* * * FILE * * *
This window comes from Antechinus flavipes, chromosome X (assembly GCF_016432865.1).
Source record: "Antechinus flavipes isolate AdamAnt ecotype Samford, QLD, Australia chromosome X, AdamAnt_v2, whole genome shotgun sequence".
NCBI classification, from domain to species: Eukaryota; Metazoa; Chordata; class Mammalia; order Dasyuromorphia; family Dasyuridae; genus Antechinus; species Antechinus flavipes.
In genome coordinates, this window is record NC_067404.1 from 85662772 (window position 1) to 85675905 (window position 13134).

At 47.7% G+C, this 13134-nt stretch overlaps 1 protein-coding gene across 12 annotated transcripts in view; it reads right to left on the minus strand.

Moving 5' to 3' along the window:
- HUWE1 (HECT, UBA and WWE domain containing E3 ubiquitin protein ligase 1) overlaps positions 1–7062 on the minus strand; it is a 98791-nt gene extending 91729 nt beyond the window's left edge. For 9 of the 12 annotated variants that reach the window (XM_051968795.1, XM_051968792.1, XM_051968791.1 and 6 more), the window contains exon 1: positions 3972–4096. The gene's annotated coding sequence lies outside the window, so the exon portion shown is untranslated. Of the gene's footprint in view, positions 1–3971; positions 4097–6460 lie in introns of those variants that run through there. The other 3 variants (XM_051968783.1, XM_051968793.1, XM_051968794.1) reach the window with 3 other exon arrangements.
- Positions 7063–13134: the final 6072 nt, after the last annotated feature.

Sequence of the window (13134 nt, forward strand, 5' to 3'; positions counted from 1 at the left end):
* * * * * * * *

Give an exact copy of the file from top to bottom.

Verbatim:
This window comes from Antechinus flavipes, chromosome X (assembly GCF_016432865.1).
Source record: "Antechinus flavipes isolate AdamAnt ecotype Samford, QLD, Australia chromosome X, AdamAnt_v2, whole genome shotgun sequence".
NCBI classification, from domain to species: Eukaryota; Metazoa; Chordata; class Mammalia; order Dasyuromorphia; family Dasyuridae; genus Antechinus; species Antechinus flavipes.
In genome coordinates, this window is record NC_067404.1 from 85662772 (window position 1) to 85675905 (window position 13134).

At 47.7% G+C, this 13134-nt stretch overlaps 1 protein-coding gene across 12 annotated transcripts in view; it reads right to left on the minus strand.

Moving 5' to 3' along the window:
- HUWE1 (HECT, UBA and WWE domain containing E3 ubiquitin protein ligase 1) overlaps positions 1–7062 on the minus strand; it is a 98791-nt gene extending 91729 nt beyond the window's left edge. For 9 of the 12 annotated variants that reach the window (XM_051968795.1, XM_051968792.1, XM_051968791.1 and 6 more), the window contains exon 1: positions 3972–4096. The gene's annotated coding sequence lies outside the window, so the exon portion shown is untranslated. Of the gene's footprint in view, positions 1–3971; positions 4097–6460 lie in introns of those variants that run through there. The other 3 variants (XM_051968783.1, XM_051968793.1, XM_051968794.1) reach the window with 3 other exon arrangements.
- Positions 7063–13134: the final 6072 nt, after the last annotated feature.

Sequence of the window (13134 nt, forward strand, 5' to 3'; positions counted from 1 at the left end):